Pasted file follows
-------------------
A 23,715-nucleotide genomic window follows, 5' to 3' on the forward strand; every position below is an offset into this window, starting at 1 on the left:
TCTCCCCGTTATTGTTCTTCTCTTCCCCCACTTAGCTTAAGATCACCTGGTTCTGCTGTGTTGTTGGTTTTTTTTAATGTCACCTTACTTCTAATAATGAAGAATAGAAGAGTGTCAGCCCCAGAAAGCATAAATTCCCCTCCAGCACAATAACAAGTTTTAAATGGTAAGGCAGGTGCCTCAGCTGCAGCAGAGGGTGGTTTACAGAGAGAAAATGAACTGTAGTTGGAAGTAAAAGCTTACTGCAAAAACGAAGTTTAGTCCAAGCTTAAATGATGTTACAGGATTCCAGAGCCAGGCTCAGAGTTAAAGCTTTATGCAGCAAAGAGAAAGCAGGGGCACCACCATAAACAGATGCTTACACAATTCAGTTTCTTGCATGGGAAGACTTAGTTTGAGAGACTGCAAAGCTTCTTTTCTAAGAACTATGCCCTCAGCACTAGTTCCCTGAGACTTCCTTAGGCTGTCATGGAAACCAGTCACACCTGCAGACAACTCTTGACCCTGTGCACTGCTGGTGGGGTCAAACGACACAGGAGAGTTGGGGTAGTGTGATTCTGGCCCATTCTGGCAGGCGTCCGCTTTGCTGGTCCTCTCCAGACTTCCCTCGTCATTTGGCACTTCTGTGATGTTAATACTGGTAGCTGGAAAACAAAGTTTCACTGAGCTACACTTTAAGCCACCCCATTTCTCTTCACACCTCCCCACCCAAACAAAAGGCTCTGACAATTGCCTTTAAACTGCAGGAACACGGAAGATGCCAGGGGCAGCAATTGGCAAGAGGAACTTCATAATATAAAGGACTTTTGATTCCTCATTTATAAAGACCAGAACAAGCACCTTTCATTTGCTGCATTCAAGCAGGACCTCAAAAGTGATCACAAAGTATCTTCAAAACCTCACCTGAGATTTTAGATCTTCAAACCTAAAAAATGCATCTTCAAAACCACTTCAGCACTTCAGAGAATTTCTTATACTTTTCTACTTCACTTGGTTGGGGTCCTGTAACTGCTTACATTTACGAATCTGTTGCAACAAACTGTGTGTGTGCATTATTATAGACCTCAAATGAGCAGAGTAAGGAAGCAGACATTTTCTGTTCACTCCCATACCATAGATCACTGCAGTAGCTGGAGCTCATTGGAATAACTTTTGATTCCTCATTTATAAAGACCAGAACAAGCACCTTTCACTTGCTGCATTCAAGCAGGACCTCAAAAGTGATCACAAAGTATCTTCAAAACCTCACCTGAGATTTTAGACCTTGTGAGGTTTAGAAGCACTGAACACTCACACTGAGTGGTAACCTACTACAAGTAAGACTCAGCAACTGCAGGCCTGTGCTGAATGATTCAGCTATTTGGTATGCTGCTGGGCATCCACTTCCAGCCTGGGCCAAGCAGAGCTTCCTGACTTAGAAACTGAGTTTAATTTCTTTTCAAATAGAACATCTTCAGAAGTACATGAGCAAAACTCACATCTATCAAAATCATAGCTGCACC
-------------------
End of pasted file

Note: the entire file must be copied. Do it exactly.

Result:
A 23,715-nucleotide genomic window follows, 5' to 3' on the forward strand; every position below is an offset into this window, starting at 1 on the left:
TCTCCCCGTTATTGTTCTTCTCTTCCCCCACTTAGCTTAAGATCACCTGGTTCTGCTGTGTTGTTGGTTTTTTTTAATGTCACCTTACTTCTAATAATGAAGAATAGAAGAGTGTCAGCCCCAGAAAGCATAAATTCCCCTCCAGCACAATAACAAGTTTTAAATGGTAAGGCAGGTGCCTCAGCTGCAGCAGAGGGTGGTTTACAGAGAGAAAATGAACTGTAGTTGGAAGTAAAAGCTTACTGCAAAAACGAAGTTTAGTCCAAGCTTAAATGATGTTACAGGATTCCAGAGCCAGGCTCAGAGTTAAAGCTTTATGCAGCAAAGAGAAAGCAGGGGCACCACCATAAACAGATGCTTACACAATTCAGTTTCTTGCATGGGAAGACTTAGTTTGAGAGACTGCAAAGCTTCTTTTCTAAGAACTATGCCCTCAGCACTAGTTCCCTGAGACTTCCTTAGGCTGTCATGGAAACCAGTCACACCTGCAGACAACTCTTGACCCTGTGCACTGCTGGTGGGGTCAAACGACACAGGAGAGTTGGGGTAGTGTGATTCTGGCCCATTCTGGCAGGCGTCCGCTTTGCTGGTCCTCTCCAGACTTCCCTCGTCATTTGGCACTTCTGTGATGTTAATACTGGTAGCTGGAAAACAAAGTTTCACTGAGCTACACTTTAAGCCACCCCATTTCTCTTCACACCTCCCCACCCAAACAAAAGGCTCTGACAATTGCCTTTAAACTGCAGGAACACGGAAGATGCCAGGGGCAGCAATTGGCAAGAGGAACTTCATAATATAAAGGACTTTTGATTCCTCATTTATAAAGACCAGAACAAGCACCTTTCATTTGCTGCATTCAAGCAGGACCTCAAAAGTGATCACAAAGTATCTTCAAAACCTCACCTGAGATTTTAGATCTTCAAACCTAAAAAATGCATCTTCAAAACCACTTCAGCACTTCAGAGAATTTCTTATACTTTTCTACTTCACTTGGTTGGGGTCCTGTAACTGCTTACATTTACGAATCTGTTGCAACAAACTGTGTGTGTGCATTATTATAGACCTCAAATGAGCAGAGTAAGGAAGCAGACATTTTCTGTTCACTCCCATACCATAGATCACTGCAGTAGCTGGAGCTCATTGGAATAACTTTTGATTCCTCATTTATAAAGACCAGAACAAGCACCTTTCACTTGCTGCATTCAAGCAGGACCTCAAAAGTGATCACAAAGTATCTTCAAAACCTCACCTGAGATTTTAGACCTTGTGAGGTTTAGAAGCACTGAACACTCACACTGAGTGGTAACCTACTACAAGTAAGACTCAGCAACTGCAGGCCTGTGCTGAATGATTCAGCTATTTGGTATGCTGCTGGGCATCCACTTCCAGCCTGGGCCAAGCAGAGCTTCCTGACTTAGAAACTGAGTTTAATTTCTTTTCAAATAGAACATCTTCAGAAGTACATGAGCAAAACTCACATCTATCAAAATCATAGCTGCACC